Meet Priya Kuriyan, the artist who drew the cat whose fault it was

Over the last week, Priya Kuriyan’s guilty-looking cat has charmed many
of StoryWeaver’s readers. This comes as no surprise, as Priya’s work is
already wildly popular. But we’re so glad that StoryWeaver launched with
‘It’s All the Cat’s Fault!’, which was illustrated by Priya and written
by Anushka Ravishankar. If you haven’t yet seen her gorgeous
watercolour art and in particular, the worried cat, read this fantastic story now. We’re excited that this story has had over 2000 reads in a week’s time and has been translated into 11 languages.
Below is a short conversation between Delhi-based illustrator Priya Kuriyan and the StoryWeaver team.
You’ve done a LOT of work with Pratham Books and you were an Illustrator Guru, a champion of sorts, for our #6FrameStoryChallenge. We’re SO happy that you help us create such beautiful books. What did it mean to be a Star Illustrator for StoryWeaver’s launch?

I’m always happy to work for Pratham Books because they inevitably come up with the nicest ideas to make sure that every child gets to read stories. StoryWeaver is by far one of the most exciting projects in its scope and once I heard of, and understood what it could do, I had no doubt I wanted to contribute.

You’ve been working as an illustrator for a few years now and you have worked with multiple publishers. As an established illustrator, what are challenges you face?

Illustration can be a very time-consuming, solitary affair and sometimes this means having to pick and choose projects carefully so that one can do justice to the work one is doing. This can be tough as a freelancer, especially when one has to let go of interesting projects just because of a lack of time. Also, sometimes it’s difficult to convince clients that some projects requires a certain amount of time to be developed well.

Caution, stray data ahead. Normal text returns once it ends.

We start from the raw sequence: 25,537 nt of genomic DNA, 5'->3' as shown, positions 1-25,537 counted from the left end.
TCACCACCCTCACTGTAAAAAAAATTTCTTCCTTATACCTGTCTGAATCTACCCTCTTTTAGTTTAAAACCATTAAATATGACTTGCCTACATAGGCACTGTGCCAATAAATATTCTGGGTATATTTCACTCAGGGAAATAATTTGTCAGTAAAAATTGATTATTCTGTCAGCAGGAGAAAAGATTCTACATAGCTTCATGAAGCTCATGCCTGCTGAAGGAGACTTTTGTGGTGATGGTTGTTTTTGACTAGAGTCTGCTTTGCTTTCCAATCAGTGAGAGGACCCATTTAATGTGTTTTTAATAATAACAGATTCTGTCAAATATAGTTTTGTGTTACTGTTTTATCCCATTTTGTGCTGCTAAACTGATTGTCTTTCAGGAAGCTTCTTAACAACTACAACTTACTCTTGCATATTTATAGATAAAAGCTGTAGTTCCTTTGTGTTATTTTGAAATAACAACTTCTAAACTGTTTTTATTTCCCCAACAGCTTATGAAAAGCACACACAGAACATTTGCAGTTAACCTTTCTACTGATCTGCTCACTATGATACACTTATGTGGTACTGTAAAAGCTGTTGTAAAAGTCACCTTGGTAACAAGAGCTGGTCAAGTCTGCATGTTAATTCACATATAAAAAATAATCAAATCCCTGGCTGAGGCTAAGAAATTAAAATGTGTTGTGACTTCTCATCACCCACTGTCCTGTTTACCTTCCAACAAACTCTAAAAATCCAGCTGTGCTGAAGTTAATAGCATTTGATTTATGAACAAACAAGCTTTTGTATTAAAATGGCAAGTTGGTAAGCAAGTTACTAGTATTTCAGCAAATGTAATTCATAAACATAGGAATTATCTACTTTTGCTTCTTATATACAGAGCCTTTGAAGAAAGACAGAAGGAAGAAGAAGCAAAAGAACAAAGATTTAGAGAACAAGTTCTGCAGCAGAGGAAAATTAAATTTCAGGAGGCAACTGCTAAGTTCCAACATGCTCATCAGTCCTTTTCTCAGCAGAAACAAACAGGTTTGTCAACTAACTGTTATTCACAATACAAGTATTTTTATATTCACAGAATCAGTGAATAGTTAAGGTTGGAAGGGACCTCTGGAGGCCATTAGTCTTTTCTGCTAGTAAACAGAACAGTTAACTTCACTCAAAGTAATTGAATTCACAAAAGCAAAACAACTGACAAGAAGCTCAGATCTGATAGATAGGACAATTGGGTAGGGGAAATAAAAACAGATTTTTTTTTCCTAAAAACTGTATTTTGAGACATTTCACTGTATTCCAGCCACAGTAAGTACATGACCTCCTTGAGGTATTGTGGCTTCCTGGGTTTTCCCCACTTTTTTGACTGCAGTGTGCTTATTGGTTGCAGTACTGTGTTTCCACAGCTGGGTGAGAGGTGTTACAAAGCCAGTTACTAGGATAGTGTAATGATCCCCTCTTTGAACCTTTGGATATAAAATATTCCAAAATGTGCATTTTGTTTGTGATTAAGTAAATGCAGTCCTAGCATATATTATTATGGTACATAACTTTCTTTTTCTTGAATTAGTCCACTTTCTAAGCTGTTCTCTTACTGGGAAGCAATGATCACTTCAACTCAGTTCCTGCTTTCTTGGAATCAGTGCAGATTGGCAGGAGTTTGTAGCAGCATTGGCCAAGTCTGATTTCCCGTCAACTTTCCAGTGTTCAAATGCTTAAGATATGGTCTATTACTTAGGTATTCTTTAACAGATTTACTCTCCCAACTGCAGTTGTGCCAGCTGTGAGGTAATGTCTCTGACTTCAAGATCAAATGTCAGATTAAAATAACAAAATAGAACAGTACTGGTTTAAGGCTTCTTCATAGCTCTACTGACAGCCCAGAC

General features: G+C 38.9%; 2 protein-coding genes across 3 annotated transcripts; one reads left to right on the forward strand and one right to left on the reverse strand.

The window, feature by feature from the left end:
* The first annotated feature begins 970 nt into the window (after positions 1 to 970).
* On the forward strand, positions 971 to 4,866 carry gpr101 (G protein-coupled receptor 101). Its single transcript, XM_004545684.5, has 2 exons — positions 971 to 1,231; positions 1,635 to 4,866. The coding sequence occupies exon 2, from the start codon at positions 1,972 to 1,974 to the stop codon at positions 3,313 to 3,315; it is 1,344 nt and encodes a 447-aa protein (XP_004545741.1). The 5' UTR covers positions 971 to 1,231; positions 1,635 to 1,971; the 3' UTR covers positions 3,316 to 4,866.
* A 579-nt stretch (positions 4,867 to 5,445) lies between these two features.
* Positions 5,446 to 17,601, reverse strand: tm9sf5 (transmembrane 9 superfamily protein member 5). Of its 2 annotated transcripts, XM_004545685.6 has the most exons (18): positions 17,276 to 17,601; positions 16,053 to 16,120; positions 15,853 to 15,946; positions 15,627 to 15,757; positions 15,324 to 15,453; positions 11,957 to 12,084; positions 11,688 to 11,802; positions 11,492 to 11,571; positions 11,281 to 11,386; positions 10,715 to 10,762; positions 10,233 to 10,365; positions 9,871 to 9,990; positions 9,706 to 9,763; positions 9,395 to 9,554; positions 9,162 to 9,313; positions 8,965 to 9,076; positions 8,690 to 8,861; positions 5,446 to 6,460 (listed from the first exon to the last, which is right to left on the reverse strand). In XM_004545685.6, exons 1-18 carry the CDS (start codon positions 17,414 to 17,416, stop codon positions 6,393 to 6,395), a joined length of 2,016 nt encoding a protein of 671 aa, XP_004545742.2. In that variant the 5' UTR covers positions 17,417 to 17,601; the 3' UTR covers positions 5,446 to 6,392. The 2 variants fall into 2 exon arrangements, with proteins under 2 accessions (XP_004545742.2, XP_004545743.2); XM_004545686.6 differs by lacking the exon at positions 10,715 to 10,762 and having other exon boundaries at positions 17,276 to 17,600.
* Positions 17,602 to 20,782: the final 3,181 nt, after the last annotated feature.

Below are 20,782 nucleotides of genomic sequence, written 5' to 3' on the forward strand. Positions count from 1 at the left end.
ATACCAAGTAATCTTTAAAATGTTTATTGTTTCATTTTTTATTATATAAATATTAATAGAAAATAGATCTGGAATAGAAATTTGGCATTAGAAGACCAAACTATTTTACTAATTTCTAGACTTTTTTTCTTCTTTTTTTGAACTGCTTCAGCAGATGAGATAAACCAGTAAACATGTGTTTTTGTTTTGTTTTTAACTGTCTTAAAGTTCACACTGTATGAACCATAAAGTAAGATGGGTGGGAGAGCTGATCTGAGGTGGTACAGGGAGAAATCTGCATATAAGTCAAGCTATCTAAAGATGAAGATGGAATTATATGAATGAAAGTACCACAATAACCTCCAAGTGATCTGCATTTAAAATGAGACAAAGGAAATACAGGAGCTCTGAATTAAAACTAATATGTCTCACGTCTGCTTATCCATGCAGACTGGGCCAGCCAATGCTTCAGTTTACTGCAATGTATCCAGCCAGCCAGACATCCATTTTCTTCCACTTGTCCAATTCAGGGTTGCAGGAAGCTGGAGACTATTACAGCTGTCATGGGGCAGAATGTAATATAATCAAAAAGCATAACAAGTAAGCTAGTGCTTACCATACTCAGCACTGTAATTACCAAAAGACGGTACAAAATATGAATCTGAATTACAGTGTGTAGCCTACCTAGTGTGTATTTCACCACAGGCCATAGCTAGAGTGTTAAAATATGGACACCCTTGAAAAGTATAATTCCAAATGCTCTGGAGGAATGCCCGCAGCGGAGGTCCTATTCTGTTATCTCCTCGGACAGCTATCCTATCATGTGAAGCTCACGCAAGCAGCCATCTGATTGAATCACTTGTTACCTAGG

How do you decide which medium to use for a particular story?

It usually depends on the story and what genre the story belongs to. For eg: I recently worked on a book about a ghosts and decided to use charcoals for it as I thought it would work well and convey the eeriness of the story well. There are times when the medium itself becomes an integral part of the story. For eg; If it’s a story about garbage, I might decide to use collage so that the possiblity of using waste material in the illustration can be explored.

Do you feel that it’s important for an artist to find a distinct style, or is it more important to be versatile?  

I happen to be of the opinion that it’s alright either way. They both have their advantages and disadvantages. To me, having a versatile style is more exciting as I’m often surprised by the results of trying things out a little differently.

Do you find yourself going back to certain things while illustrating children’s books because they tend to work – colours, techniques, styles and so on? If yes, we’d love to know what some of these are.  

When I know that there is lesser time to do a certain project, I tend to be conservative and stick to techniques I’ve used before and am confident will yield decent results. I still illustrate mostly by hand and one of my favourite techniques is to use regular poster paints with a very fine brush and then use water soluble colour pencils on top of it to give it a texture. I also love mixing charcoals and watercolours for some of my drawings.

What do you do and where do you go when you desperately need inspiration to draw? Yes, we’re asking you to spill your secrets. 

Step outside. Take a walk in a green spot to clear my head out and watch people pass by. Sitting in sunny spots in parks in the Delhi winters is especially nice 🙂


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